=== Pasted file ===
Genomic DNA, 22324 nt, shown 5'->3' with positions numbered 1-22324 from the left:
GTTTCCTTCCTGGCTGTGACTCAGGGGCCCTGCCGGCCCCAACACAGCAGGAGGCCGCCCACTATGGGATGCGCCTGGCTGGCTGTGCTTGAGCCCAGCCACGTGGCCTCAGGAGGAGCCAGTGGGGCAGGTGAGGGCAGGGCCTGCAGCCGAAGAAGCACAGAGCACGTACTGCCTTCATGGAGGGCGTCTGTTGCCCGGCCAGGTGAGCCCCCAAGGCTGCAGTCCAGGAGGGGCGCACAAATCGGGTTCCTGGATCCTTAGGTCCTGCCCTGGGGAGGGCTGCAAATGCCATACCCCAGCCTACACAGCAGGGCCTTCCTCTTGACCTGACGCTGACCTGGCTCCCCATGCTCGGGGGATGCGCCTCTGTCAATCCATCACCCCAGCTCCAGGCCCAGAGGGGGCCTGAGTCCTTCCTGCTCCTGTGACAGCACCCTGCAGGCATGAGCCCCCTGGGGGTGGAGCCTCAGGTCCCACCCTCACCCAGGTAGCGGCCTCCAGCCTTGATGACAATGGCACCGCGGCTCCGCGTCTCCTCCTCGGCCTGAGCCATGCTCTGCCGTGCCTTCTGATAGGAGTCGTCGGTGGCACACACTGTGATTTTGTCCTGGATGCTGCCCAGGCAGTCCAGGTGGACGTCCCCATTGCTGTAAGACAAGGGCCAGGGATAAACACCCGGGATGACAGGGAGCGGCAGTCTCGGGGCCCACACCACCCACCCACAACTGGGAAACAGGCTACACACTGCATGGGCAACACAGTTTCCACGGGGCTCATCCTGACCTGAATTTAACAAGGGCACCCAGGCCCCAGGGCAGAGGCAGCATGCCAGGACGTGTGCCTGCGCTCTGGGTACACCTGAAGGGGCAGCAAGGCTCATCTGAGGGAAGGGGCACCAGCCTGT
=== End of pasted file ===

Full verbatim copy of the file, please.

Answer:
Genomic DNA, 22324 nt, shown 5'->3' with positions numbered 1-22324 from the left:
GTTTCCTTCCTGGCTGTGACTCAGGGGCCCTGCCGGCCCCAACACAGCAGGAGGCCGCCCACTATGGGATGCGCCTGGCTGGCTGTGCTTGAGCCCAGCCACGTGGCCTCAGGAGGAGCCAGTGGGGCAGGTGAGGGCAGGGCCTGCAGCCGAAGAAGCACAGAGCACGTACTGCCTTCATGGAGGGCGTCTGTTGCCCGGCCAGGTGAGCCCCCAAGGCTGCAGTCCAGGAGGGGCGCACAAATCGGGTTCCTGGATCCTTAGGTCCTGCCCTGGGGAGGGCTGCAAATGCCATACCCCAGCCTACACAGCAGGGCCTTCCTCTTGACCTGACGCTGACCTGGCTCCCCATGCTCGGGGGATGCGCCTCTGTCAATCCATCACCCCAGCTCCAGGCCCAGAGGGGGCCTGAGTCCTTCCTGCTCCTGTGACAGCACCCTGCAGGCATGAGCCCCCTGGGGGTGGAGCCTCAGGTCCCACCCTCACCCAGGTAGCGGCCTCCAGCCTTGATGACAATGGCACCGCGGCTCCGCGTCTCCTCCTCGGCCTGAGCCATGCTCTGCCGTGCCTTCTGATAGGAGTCGTCGGTGGCACACACTGTGATTTTGTCCTGGATGCTGCCCAGGCAGTCCAGGTGGACGTCCCCATTGCTGTAAGACAAGGGCCAGGGATAAACACCCGGGATGACAGGGAGCGGCAGTCTCGGGGCCCACACCACCCACCCACAACTGGGAAACAGGCTACACACTGCATGGGCAACACAGTTTCCACGGGGCTCATCCTGACCTGAATTTAACAAGGGCACCCAGGCCCCAGGGCAGAGGCAGCATGCCAGGACGTGTGCCTGCGCTCTGGGTACACCTGAAGGGGCAGCAAGGCTCATCTGAGGGAAGGGGCACCAGCCTGT